Oral glucose-tolerance tests and the diagnosis of diabetes: results of a prospective study based on the Whitehall survey.

Abstract

Men who participated in the Whitehall survey and were found to be glucose intolerant have been studied 6--8 years later, together with a control group of men with normal screening blood-sugar levels. Ophthalmoscopically visible microvascular retinal disease was confined to men diagnosed as probably diabetic after the survey because their 2 h blood-sugar level (after a 50 g oral glucose load) in the survey examination or during a subsequent standard oral glucose-tolerance test was greater than or equal to 200 mg/dl (11.1 mmol/l). The lowest blood-sugar in a "diabetic" subsequently found to have retinopathy was 229 mg/dl. Men with lesser degrees of glucose intolerance, including 34 who had "worsened to diabetes", did not have visible retinovascular disease at follow-up. If diabetes implies a risk of specific microvascular complications in the medium term, then the findings in this study support proposals for the revision of diagnostic criteria based on glucose-tolerance tests.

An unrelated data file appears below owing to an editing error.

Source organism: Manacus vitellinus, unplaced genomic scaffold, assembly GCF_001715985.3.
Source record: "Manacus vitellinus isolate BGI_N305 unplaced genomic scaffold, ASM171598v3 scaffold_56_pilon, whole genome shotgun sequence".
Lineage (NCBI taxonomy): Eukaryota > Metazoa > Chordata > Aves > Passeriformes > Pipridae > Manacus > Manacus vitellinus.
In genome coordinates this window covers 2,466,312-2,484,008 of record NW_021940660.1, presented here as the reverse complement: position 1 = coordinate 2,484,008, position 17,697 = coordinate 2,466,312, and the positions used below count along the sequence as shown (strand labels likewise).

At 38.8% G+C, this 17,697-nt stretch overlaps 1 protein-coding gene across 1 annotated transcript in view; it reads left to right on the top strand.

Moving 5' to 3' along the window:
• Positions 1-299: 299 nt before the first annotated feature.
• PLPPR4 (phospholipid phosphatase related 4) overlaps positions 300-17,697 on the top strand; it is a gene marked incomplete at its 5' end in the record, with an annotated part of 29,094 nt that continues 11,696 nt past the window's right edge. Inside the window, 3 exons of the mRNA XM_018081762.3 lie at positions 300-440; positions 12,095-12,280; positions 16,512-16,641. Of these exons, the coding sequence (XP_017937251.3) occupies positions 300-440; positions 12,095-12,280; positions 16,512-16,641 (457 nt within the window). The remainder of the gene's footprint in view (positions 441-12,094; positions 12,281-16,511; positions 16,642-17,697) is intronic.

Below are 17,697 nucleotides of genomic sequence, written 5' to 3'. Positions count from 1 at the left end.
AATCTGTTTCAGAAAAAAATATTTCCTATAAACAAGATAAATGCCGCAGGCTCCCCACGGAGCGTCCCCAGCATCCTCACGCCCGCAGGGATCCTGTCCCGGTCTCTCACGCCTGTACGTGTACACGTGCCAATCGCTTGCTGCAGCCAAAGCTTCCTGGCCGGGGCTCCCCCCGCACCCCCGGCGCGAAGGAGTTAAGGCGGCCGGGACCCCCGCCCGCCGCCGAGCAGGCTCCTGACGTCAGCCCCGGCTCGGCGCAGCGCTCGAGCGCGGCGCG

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@article{Sayegh1979OralGT, title={Oral glucose-tolerance tests and the diagnosis of diabetes: results of a prospective study based on the Whitehall survey.}, author={Husain A. Al Sayegh and Richard J. Jarrett}, journal={Lancet}, year={1979}, volume={2 8140}, pages={431-3} }